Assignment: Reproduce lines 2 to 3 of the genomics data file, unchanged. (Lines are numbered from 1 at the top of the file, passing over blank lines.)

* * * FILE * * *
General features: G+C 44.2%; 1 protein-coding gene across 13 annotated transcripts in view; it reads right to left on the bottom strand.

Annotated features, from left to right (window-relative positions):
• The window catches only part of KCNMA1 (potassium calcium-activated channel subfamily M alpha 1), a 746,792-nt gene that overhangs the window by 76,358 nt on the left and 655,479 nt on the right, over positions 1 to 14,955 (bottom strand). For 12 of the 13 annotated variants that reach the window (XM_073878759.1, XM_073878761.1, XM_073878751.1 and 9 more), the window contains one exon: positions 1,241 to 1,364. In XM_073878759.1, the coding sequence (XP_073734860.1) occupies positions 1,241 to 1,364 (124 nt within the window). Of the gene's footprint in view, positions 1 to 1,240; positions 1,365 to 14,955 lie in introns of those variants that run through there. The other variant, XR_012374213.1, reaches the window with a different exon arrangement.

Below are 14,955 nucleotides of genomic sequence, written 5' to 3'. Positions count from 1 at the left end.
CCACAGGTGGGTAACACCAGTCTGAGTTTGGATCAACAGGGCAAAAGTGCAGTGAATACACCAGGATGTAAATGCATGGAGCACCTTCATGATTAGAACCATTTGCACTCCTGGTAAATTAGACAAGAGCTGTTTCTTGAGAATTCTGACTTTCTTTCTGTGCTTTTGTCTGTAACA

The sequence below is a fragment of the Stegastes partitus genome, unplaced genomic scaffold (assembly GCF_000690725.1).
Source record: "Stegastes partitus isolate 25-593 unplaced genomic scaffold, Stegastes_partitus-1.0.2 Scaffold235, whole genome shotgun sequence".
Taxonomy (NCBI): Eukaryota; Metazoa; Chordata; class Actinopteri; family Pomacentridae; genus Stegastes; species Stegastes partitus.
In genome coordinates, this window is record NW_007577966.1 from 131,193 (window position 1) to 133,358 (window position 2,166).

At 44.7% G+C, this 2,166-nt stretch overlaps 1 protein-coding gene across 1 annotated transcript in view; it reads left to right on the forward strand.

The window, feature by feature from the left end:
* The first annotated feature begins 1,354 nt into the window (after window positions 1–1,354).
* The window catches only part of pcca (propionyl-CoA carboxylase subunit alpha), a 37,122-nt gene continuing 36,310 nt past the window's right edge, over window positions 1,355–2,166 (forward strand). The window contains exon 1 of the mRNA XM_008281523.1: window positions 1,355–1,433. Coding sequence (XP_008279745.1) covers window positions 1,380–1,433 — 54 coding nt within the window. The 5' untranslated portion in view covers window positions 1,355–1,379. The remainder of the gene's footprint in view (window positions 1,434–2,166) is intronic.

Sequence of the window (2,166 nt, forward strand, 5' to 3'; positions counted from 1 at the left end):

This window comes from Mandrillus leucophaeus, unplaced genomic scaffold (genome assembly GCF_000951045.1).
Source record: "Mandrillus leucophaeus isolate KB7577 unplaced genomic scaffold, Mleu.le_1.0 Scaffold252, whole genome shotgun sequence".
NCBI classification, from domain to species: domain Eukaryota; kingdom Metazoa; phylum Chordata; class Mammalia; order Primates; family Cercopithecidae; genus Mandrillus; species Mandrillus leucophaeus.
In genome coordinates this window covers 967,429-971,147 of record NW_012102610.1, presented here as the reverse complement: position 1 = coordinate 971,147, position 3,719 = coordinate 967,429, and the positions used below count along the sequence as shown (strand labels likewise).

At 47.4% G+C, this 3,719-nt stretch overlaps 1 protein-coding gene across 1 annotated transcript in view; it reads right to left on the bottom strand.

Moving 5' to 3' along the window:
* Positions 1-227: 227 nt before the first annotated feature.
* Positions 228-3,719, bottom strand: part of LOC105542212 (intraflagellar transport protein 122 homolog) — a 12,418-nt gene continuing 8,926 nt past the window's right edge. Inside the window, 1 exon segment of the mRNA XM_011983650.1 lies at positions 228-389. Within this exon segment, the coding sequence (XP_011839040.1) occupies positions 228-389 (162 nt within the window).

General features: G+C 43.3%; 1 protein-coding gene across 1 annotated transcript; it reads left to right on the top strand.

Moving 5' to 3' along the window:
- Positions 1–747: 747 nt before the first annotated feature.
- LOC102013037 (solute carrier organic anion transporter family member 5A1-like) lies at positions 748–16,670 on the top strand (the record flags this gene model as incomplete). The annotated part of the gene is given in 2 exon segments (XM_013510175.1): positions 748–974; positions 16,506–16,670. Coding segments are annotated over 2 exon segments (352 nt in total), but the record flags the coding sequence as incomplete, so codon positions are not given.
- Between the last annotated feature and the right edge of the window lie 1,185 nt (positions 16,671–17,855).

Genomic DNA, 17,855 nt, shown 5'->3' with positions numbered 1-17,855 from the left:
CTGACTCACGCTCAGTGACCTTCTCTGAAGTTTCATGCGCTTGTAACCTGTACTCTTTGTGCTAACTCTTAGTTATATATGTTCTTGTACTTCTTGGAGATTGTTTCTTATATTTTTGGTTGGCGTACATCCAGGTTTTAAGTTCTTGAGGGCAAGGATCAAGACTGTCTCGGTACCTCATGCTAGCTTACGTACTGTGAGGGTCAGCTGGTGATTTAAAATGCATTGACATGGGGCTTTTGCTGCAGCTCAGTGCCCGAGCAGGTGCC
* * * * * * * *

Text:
Annotated features, from left to right (window-relative positions):
• The window catches only part of KCNMA1 (potassium calcium-activated channel subfamily M alpha 1), a 746,792-nt gene that overhangs the window by 76,358 nt on the left and 655,479 nt on the right, over positions 1 to 14,955 (bottom strand). For 12 of the 13 annotated variants that reach the window (XM_073878759.1, XM_073878761.1, XM_073878751.1 and 9 more), the window contains one exon: positions 1,241 to 1,364. In XM_073878759.1, the coding sequence (XP_073734860.1) occupies positions 1,241 to 1,364 (124 nt within the window). Of the gene's footprint in view, positions 1 to 1,240; positions 1,365 to 14,955 lie in introns of those variants that run through there. The other variant, XR_012374213.1, reaches the window with a different exon arrangement.